Professor of Psychology,
Title: Health Psychology and Organ Donation
There is an insufficient supply of donor organs to meet the demand for organ transplantations worldwide. There is therefore an urgent need to identify and overcome the barriers to registration. In this talk I will review the evidence regarding barriers to people registering as posthumous organ donors. I will argue that emotional factors play a significant role, and will review interventions that attempt to overcome these barriers and thus increase organ donor registrations. I will also review living donor organ donation and “opt-in” versus “opt-out” schemes.
There is an insufficient supply of donor organs to meet the demand for organ transplantations worldwide. In US, over 120,000 residents are on the waiting list for a solid organ transplant, and 18 patients are dying per day before they receive a transplant. This is despite the fact that advances in transplant surgery and immunosuppressant medication means that most recipients would have an excellent outcome. In the UK over 90% of the general public approve of organ donation but only 32% in the UK have registered as posthumous organ donors. This is a good example of the intention-behaviour gap. There is therefore an urgent need to identify and overcome the barriers to registration. In this talk I will review the evidence regarding barriers to people registering as posthumous organ donors. I will argue that emotional factors play a significant role, and will review interventions that attempt to overcome these barriers and increase organ donor registrations. I will also briefly review living donor organ donation and “opt-in” versus “opt-out” transplant schemes.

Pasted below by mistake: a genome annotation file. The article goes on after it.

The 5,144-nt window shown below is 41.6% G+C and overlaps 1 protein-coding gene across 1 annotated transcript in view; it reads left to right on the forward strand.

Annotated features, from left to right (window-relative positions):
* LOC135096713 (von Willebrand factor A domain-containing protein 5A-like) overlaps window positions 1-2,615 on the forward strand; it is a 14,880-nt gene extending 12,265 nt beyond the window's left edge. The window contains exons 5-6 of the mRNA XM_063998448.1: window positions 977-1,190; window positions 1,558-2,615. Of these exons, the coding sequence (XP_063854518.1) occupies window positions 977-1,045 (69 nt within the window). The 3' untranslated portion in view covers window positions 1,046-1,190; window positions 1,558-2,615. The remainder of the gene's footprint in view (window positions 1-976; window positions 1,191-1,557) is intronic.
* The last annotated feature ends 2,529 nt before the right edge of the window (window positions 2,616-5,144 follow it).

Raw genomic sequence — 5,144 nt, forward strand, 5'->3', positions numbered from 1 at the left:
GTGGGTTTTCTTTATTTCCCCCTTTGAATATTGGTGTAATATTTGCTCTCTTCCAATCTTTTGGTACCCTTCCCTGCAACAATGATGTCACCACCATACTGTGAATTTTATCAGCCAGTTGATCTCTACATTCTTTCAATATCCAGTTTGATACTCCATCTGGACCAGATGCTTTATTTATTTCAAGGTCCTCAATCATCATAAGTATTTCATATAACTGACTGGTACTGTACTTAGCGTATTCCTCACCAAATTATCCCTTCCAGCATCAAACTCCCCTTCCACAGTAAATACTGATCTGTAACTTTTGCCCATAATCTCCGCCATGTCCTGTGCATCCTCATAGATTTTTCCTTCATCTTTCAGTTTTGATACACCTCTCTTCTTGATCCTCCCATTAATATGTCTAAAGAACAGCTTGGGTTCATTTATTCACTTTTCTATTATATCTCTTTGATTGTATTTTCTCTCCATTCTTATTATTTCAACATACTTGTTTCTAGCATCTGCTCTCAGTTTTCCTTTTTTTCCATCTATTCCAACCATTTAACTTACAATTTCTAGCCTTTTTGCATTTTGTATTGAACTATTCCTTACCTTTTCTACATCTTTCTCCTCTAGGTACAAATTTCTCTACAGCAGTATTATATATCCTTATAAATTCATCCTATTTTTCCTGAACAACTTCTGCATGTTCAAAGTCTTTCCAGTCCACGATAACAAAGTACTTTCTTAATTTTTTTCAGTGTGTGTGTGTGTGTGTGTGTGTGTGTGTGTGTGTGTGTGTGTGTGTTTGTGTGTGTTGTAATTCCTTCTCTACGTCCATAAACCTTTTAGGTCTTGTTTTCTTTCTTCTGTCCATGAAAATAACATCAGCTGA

Ronan O’Carroll is Professor of Psychology at the University of Stirling. He initially graduated from the University of Edinburgh with a BSc in Biological Sciences, with Honours in Psychology. He then completed a PhD on “The behavioural effects of androgens in man” in Edinburgh. His PhD thesis was awarded the Kinsey Institute prize for outstanding doctoral research. He then trained as a Clinical Psychologist in Edinburgh, and then worked in the UK National Health Service as a Clinical Psychologist before moving to Canada, to take up an Assistant Professor position at Memorial University, helping to run a Clinical Psychology post-graduate programme. He returned to Scotland to the post of Senior Scientist at the Medical Research Council Brain Metabolism Unit in Edinburgh, before accepting a position as Senior Research Fellow at the University of Stirling. He was then appointed Professor of Psychology at the University of St Andrews, before returning to take up his current position at University of Stirling in February 2003. He is Past President of the UK Society for Behavioural Medicine. In 2013 he was elected as a Distinguished International Affiliate of the Division of Health Psychology (Division 38) of the American Psychological Association and in 2014 he has elected as a Fellow of the European Health Psychology Society.
He is currently Associate Editor of Health Psychology, and the British Journal of Health Psychology. He also serves on the Editorial Boards of Psychology and Health, the British Journal of Clinical Psychology, and the Journal of Behavioural Medicine. He is a practising registered Health and Clinical Psychologist and has published approximately 200 papers in peer-reviewed journals. He is particularly interested in health behaviour change and the role that emotions play in our decision-making. His current research focuses on three main programmes of work; 1) understanding and overcoming barriers to registering as an organ donor, 2) improving adherence to medication and medical advice, and 3) understanding and overcoming barriers to screening uptake.